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Joined: 17 Jan 2024 2150


Post by konedobu2067 » 17 Jan 2024 2240

Greetings All
My name is Bruce Hoy, I was Curator of the Department of Modern History at the National Museum of Papua New Guinea between 1978 and 1988. Between 1988 and 1993 I was a contractor to the United States Army's Central Identification Laboratory that continued the work that I had already been doing with this Unit that continued the postwar American Graves Registration Service duties, as well as obtaining information throughout PNG from WW2 enthusiasts that resulted in many, many more crash-sites being identified, surveyed and when identified as a wreck still containing the remains of the crew, participate in their recovery. I was very much involved with the original 90th Bomb Group Reunion Association, and especially Wiley O Woods, Jr who lived in Chattanooga, TN. My wife and I visited Jo and Wiley in 1981 who made these two Australians extremely welcome. I worked in closely with Wiley and other former members of the Association on Wiley's history of the Group, LEGACY OF THE 90TH BOMBARDMENT GROUP - THE JOLLY ROGERS.

One of my important roles was to provide authorisation for American recovery teams to enter Papua New Guinea and provide advice both in communication and on-site assistance during the recovery operations for the crew members and the approval for the remains to be transported back to Hawaii for identification and ultimate burial at the cemetery of the kin's request.

The images below are of the tail section of a B-24D that was located at the aircraft's crash-site in the Owen Stanley Range north of Port Moresby. (In fact, at night one could see the lights of Port Moresby twinkling in the distance!) The second image shows this valuable historical item on display in a temporary gallery in Port Moresby, together with a small collection of personal items in the display cases in the foreground, that also includes a Model of a B-24D.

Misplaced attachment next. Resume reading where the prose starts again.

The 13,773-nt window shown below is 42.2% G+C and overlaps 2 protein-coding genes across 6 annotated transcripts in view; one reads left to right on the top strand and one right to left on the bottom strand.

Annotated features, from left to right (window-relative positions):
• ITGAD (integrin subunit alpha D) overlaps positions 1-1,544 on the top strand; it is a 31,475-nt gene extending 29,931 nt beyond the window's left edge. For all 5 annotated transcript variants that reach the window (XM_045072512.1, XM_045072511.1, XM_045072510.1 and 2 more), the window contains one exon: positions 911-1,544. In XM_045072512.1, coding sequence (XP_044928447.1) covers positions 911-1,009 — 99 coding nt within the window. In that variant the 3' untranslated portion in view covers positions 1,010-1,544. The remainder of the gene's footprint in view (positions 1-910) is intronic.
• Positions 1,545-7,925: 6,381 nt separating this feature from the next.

This aircraft was being used by the transport command as a passenger aircraft, but still fully armed with weapons although every gun had had their barrels removed. The aircraft's pilot was with the 19th Bomb Squadron of the 22nd Bomb Group. There were no members of the 90th on board at that time. As far as I am aware this skull and crossed bombs artwork is the only surviving original artwork from the 90th Bomb Group in WW2. How I got the item down from its resting place and into Port Moresby was quite a considerable task! This aircraft had 21 manifested passengers and crew with another person thought to have climbed on board prior to departure. All 21 manifested and the 22nd unmanifested individual were recovered which achieved considerable publicity throughout the United States followed by a book A MISSING PLANE written by Susan Sheehan.

While with the 90BG the aircraft's name was "WEEZIE" and several photos will be attached later.
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